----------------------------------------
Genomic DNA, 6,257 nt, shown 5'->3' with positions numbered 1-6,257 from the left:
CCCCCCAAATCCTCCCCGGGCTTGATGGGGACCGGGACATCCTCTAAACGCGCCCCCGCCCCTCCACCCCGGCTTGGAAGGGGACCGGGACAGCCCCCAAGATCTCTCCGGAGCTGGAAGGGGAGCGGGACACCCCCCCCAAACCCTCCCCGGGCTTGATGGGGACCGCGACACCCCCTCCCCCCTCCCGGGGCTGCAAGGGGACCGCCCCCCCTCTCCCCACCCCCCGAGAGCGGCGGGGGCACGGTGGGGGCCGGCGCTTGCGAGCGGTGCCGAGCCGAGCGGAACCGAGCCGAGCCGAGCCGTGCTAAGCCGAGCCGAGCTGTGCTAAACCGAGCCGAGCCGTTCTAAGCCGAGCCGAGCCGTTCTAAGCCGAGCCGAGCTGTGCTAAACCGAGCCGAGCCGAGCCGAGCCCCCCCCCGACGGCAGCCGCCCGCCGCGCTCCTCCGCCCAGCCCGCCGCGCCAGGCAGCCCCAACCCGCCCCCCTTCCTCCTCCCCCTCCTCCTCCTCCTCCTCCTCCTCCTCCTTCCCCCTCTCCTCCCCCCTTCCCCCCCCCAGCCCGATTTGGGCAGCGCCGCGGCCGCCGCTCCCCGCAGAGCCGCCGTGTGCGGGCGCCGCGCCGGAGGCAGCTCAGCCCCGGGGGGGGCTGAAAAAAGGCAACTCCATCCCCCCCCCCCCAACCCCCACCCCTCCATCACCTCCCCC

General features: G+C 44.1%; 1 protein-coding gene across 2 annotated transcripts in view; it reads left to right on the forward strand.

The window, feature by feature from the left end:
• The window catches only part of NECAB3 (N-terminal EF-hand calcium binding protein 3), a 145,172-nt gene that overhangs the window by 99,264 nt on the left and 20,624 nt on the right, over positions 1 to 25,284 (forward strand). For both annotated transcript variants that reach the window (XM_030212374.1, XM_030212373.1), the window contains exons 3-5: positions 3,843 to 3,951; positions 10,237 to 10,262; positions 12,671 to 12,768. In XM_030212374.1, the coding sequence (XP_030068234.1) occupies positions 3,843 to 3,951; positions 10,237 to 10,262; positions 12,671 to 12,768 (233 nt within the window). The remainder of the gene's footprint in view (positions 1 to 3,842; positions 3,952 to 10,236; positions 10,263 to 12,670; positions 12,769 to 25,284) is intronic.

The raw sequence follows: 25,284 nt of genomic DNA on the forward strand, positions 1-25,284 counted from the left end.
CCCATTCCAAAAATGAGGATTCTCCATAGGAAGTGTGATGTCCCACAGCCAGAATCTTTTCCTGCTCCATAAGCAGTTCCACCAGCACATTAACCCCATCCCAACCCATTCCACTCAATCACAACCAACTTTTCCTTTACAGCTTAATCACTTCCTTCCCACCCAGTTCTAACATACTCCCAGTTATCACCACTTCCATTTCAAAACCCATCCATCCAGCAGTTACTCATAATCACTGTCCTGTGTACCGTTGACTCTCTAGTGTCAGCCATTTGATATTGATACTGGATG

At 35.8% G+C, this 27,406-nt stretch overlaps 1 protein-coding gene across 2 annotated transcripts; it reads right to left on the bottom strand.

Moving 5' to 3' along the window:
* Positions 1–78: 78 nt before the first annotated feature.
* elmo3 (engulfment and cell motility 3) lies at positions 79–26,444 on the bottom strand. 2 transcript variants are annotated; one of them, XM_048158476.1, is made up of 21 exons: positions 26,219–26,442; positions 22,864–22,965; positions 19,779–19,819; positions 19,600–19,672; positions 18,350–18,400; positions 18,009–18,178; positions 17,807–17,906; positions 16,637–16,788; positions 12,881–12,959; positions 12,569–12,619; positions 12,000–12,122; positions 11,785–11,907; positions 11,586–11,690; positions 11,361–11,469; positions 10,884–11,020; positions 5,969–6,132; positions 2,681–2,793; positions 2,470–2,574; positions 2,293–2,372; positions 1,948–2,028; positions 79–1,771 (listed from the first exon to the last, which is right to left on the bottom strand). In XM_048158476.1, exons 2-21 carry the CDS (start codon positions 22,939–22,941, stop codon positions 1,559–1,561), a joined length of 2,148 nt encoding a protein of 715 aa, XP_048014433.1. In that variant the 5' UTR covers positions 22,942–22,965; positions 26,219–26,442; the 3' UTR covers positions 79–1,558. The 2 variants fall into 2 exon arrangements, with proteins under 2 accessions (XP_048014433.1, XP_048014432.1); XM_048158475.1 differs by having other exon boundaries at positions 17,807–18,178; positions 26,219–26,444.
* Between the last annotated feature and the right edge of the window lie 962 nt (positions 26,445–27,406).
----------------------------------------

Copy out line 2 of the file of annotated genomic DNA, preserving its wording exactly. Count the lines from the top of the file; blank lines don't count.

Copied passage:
CCCCCCAAATCCTCCCCGGGCTTGATGGGGACCGGGACATCCTCTAAACGCGCCCCCGCCCCTCCACCCCGGCTTGGAAGGGGACCGGGACAGCCCCCAAGATCTCTCCGGAGCTGGAAGGGGAGCGGGACACCCCCCCCAAACCCTCCCCGGGCTTGATGGGGACCGCGACACCCCCTCCCCCCTCCCGGGGCTGCAAGGGGACCGCCCCCCCTCTCCCCACCCCCCGAGAGCGGCGGGGGCACGGTGGGGGCCGGCGCTTGCGAGCGGTGCCGAGCCGAGCGGAACCGAGCCGAGCCGAGCCGTGCTAAGCCGAGCCGAGCTGTGCTAAACCGAGCCGAGCCGTTCTAAGCCGAGCCGAGCCGTTCTAAGCCGAGCCGAGCTGTGCTAAACCGAGCCGAGCCGAGCCGAGCCCCCCCCCGACGGCAGCCGCCCGCCGCGCTCCTCCGCCCAGCCCGCCGCGCCAGGCAGCCCCAACCCGCCCCCCTTCCTCCTCCCCCTCCTCCTCCTCCTCCTCCTCCTCCTCCTTCCCCCTCTCCTCCCCCCTTCCCCCCCCCAGCCCGATTTGGGCAGCGCCGCGGCCGCCGCTCCCCGCAGAGCCGCCGTGTGCGGGCGCCGCGCCGGAGGCAGCTCAGCCCCGGGGGGGGCTGAAAAAAGGCAACTCCATCCCCCCCCCCCCAACCCCCACCCCTCCATCACCTCCCCC